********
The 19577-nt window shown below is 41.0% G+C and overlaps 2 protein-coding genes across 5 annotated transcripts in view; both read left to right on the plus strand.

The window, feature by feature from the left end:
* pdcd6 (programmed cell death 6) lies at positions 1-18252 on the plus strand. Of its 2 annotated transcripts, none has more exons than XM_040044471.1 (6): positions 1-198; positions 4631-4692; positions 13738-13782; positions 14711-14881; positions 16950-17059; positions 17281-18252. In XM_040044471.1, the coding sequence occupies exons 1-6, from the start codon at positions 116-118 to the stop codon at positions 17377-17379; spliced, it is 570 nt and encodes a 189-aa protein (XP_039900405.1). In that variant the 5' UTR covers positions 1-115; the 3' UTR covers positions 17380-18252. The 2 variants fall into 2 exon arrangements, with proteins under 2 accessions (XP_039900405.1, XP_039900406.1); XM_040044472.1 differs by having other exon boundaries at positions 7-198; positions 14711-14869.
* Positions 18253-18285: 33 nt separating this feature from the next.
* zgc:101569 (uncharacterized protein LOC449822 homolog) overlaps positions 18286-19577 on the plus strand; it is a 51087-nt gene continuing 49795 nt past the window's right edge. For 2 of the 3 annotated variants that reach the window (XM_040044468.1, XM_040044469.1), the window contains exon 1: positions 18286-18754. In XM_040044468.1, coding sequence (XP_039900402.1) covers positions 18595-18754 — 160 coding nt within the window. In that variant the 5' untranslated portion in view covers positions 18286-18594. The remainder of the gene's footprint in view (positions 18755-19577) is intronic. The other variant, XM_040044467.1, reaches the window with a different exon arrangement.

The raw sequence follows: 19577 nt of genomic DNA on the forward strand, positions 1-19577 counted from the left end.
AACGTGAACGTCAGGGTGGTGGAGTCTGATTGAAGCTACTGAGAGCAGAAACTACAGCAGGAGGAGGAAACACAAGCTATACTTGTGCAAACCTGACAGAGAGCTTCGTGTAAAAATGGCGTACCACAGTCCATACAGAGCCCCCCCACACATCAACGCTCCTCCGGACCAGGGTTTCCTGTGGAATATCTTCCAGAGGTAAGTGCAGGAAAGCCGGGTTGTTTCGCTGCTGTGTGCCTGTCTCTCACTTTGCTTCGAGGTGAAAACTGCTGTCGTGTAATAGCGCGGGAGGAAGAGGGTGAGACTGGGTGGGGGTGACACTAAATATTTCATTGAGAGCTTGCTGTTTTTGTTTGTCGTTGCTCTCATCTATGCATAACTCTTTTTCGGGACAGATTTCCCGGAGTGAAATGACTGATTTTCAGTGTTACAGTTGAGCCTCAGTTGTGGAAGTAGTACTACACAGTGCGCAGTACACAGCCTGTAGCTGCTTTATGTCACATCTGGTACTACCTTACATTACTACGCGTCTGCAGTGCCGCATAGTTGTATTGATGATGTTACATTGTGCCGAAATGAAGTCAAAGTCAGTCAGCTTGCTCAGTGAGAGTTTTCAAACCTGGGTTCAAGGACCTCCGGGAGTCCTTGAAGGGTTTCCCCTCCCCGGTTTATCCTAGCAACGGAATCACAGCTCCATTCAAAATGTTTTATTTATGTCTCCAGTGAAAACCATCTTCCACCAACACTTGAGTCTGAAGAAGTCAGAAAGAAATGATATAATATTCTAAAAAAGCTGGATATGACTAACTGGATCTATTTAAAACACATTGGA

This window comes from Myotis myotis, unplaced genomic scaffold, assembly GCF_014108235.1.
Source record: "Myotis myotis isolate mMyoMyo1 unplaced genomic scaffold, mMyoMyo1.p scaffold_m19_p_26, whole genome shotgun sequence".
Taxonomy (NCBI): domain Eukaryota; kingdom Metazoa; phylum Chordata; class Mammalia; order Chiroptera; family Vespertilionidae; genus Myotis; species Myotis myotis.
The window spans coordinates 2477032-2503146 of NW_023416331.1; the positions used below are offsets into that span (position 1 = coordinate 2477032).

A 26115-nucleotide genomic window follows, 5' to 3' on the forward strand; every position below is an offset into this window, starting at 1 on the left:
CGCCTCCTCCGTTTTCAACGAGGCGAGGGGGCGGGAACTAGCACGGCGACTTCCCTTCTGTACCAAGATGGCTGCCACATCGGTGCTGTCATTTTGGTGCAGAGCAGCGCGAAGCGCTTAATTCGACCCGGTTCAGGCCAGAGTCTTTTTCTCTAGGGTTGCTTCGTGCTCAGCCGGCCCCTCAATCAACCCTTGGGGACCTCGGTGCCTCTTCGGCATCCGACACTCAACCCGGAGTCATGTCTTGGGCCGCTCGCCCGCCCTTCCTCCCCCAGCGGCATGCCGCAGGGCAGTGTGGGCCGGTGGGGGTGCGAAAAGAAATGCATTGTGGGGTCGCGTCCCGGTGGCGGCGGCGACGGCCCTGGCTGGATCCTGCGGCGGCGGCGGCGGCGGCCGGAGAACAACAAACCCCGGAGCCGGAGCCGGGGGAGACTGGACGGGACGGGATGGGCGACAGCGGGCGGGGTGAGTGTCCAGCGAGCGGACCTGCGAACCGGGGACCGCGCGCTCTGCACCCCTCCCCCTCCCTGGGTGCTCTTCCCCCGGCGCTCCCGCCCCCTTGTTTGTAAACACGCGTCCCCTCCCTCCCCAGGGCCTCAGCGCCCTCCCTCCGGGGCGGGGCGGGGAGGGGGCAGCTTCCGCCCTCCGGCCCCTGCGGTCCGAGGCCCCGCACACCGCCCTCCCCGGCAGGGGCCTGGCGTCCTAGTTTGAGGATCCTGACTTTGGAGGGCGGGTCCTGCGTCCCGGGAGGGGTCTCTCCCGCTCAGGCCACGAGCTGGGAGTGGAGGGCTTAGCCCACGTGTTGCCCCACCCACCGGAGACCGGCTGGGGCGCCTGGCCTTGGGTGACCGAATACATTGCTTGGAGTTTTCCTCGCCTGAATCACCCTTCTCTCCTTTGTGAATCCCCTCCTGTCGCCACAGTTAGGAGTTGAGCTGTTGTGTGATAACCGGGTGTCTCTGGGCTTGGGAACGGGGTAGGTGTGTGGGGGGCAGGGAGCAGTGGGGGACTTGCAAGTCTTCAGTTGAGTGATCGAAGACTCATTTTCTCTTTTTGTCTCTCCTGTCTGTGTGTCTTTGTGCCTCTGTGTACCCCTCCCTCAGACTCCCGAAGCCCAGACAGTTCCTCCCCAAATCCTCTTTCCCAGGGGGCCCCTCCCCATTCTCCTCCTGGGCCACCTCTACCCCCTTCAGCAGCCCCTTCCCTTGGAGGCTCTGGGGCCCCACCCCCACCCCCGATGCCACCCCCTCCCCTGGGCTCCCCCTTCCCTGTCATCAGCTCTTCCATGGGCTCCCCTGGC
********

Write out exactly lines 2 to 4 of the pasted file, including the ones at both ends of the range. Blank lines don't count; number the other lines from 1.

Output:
The window, feature by feature from the left end:
* pdcd6 (programmed cell death 6) lies at positions 1-18252 on the plus strand. Of its 2 annotated transcripts, none has more exons than XM_040044471.1 (6): positions 1-198; positions 4631-4692; positions 13738-13782; positions 14711-14881; positions 16950-17059; positions 17281-18252. In XM_040044471.1, the coding sequence occupies exons 1-6, from the start codon at positions 116-118 to the stop codon at positions 17377-17379; spliced, it is 570 nt and encodes a 189-aa protein (XP_039900405.1). In that variant the 5' UTR covers positions 1-115; the 3' UTR covers positions 17380-18252. The 2 variants fall into 2 exon arrangements, with proteins under 2 accessions (XP_039900405.1, XP_039900406.1); XM_040044472.1 differs by having other exon boundaries at positions 7-198; positions 14711-14869.
* Positions 18253-18285: 33 nt separating this feature from the next.